[Hpn] Homeless victims mourned in Denver

Tom Boland wgcp@earthlink.net
Sat, 23 Dec 2000 20:28:54 -0800 (PST)

FWD  Denver Post - Dec. 22, 2000


     Andrew Guy Jr.

     Denver Post Staff Writer

 -  It was cold. It was also the first day of winter, and four days before

 All of which added up to a point.

  "I know you all are cold," Jack Real of the Colorado Coalition for the
Homeless told the shivering crowd Thursday afternoon. "There are people out
there that are homeless in this type of weather."

 Denver was one of about 100 cities participating in the 10th Annual
National Homeless Person Memorial Day. Thursday's memorial in Denver, held
at the steps of the Denver City and County Building, had a special meaning:
It was a chance to memorialize the 58 homeless people who died in Colorado
over the past year.

 At Thursday's vigil, candles were lit, songs were sang. Poems were read.
And the names of the dead were read out loud.

 One by one.

  "There are some people in our city that do not have it as well as
others," Real said. "We live in a materialistic society, and we have an
economy that's doing well, and yet we have people who are homeless and

 Andrea Ferraro said she was homeless until she began living at the Delores
Project, a Denver homeless shelter for women. She said the biggest
misperception of homeless people is that they're responsible for their

  "I'm not the least bit ashamed of who I am," Ferraro said. "Being
homeless is a circumstance, usually a circumstance beyond a person's

 Mike McClure, a writer with the Denver Voice homeless newspaper, said many
of the those who died were just ordinary people caught in unfortunate
circumstances. McClure said that he, too, was homeless until recently.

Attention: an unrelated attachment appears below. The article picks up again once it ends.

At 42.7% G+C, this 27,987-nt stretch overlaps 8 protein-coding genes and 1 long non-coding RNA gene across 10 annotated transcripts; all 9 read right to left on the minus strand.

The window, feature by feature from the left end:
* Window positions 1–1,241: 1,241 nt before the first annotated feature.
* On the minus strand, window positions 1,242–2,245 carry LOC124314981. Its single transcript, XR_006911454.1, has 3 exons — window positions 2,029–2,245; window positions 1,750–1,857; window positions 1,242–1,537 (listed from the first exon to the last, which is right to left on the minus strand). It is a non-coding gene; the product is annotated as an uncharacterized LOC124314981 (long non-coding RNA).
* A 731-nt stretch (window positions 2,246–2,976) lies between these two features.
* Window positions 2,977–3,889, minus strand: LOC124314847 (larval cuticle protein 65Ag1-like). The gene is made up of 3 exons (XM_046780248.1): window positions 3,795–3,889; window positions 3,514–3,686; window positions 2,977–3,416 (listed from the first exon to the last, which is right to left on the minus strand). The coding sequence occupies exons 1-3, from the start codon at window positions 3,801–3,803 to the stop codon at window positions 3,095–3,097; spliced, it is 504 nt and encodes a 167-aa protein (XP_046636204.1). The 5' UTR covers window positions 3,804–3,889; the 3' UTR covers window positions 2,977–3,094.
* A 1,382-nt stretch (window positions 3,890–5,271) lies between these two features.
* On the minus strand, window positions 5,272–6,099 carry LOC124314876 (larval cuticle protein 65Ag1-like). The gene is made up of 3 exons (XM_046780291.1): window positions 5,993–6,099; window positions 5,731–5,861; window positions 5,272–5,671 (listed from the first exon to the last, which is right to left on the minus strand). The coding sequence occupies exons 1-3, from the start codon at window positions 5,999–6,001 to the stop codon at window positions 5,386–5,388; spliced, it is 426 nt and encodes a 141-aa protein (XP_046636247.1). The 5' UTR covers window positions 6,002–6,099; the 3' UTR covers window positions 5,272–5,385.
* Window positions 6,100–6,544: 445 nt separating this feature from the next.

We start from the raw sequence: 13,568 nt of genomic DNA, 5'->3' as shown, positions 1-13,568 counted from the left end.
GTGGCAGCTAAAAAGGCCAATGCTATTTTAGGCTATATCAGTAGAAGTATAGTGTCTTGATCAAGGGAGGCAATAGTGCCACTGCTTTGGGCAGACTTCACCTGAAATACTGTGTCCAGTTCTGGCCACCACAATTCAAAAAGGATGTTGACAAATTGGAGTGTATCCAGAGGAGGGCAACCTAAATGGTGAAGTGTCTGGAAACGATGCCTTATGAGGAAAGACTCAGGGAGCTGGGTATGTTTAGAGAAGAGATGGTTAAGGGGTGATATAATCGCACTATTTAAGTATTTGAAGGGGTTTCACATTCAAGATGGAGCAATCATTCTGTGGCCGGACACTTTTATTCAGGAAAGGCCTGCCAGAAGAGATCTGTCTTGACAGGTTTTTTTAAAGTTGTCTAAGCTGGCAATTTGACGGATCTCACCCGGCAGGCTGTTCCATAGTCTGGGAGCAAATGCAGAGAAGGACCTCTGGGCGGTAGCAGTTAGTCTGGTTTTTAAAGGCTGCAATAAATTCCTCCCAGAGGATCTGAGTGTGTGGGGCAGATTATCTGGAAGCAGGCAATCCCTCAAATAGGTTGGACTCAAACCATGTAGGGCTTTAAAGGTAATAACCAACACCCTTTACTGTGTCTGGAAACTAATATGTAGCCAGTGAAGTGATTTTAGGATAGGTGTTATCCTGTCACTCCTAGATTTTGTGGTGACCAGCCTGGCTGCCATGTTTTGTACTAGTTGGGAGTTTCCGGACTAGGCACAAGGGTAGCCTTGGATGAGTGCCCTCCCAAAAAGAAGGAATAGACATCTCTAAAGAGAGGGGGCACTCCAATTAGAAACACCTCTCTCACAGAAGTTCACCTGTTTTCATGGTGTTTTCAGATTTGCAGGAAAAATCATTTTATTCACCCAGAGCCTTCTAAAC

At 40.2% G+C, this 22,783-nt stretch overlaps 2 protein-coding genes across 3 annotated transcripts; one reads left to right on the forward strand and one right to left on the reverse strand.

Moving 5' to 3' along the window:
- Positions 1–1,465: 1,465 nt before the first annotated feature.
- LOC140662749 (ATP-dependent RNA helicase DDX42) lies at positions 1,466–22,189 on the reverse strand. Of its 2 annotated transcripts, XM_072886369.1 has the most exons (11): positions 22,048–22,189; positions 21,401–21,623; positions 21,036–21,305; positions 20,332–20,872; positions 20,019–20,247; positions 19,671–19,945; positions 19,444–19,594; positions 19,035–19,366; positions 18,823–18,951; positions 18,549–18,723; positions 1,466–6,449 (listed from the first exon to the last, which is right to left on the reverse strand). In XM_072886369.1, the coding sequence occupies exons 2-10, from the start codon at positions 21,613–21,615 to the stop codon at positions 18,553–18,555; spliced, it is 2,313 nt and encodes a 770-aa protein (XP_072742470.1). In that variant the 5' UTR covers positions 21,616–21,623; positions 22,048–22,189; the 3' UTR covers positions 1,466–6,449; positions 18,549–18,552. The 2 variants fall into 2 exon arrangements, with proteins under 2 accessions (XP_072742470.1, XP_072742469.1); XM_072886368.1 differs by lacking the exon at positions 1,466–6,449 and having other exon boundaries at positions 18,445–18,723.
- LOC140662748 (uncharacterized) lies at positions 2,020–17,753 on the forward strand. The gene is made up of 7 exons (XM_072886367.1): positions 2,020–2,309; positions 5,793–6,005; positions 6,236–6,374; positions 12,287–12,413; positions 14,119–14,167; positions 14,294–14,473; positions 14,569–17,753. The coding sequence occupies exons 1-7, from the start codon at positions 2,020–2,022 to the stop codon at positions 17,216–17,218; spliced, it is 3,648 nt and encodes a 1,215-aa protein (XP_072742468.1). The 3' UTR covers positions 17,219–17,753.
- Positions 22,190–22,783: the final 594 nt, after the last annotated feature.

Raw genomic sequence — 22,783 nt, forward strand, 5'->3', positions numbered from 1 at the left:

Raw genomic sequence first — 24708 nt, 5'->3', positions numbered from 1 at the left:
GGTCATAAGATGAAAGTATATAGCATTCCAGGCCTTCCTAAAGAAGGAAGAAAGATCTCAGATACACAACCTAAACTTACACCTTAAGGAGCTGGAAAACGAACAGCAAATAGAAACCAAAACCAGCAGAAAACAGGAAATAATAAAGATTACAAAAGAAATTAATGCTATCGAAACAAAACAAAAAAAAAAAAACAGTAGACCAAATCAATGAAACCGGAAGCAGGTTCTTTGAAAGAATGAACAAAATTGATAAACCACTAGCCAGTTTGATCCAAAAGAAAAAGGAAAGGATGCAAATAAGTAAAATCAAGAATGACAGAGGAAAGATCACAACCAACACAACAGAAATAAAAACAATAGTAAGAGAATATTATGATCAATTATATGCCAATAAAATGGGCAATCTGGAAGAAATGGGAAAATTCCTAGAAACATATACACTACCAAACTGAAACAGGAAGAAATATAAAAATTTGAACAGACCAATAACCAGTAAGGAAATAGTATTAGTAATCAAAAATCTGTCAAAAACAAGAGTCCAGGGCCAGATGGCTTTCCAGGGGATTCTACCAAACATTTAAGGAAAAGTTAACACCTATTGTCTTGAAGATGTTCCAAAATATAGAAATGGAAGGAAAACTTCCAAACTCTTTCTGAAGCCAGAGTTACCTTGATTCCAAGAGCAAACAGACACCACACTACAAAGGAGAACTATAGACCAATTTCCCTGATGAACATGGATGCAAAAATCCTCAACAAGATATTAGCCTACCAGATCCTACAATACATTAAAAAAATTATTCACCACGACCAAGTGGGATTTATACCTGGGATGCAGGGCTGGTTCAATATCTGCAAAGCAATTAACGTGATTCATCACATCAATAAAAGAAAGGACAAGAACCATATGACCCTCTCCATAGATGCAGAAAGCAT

"I moved into a hotel a few months ago after spending about 15 months on
the streets," McClure said. "I hope I can continue to stay there, I hope I
can still pay the rent.

  "There is an amazing economic divide in this country. When a person falls
on the wrong side of that economic divide, as a lot of homeless people do,
they are treated as if they're not deserving of the same human needs as
everyone else."  Denver City Councilwoman Elbra Wedgeworth told those in
attendance that they should make the City Council accountable to the city's

  "There are 13 people who meet on the fourth floor of this building,"
Wedgeworth said. "It's up to you to make sure they are doing what they need
to do. We have to try harder to solve the homeless issue, but it's never
going to be enough. We have to continue working on this."  Denver Mayor
Wellington Webb agreed.

  "We must be compassionate. We must be aggressive. We must be forceful in
trying to solve this issue," Webb said.

 Geraldine Sandoval said even a college degree couldn't prevent her from
being homeless.

  "I have a college education," Sandoval said. "But that didn't help. I
just wish they'd do something about affordable housing in this city."


**In accordance with Title 17 U.S.C. section 107, this material is
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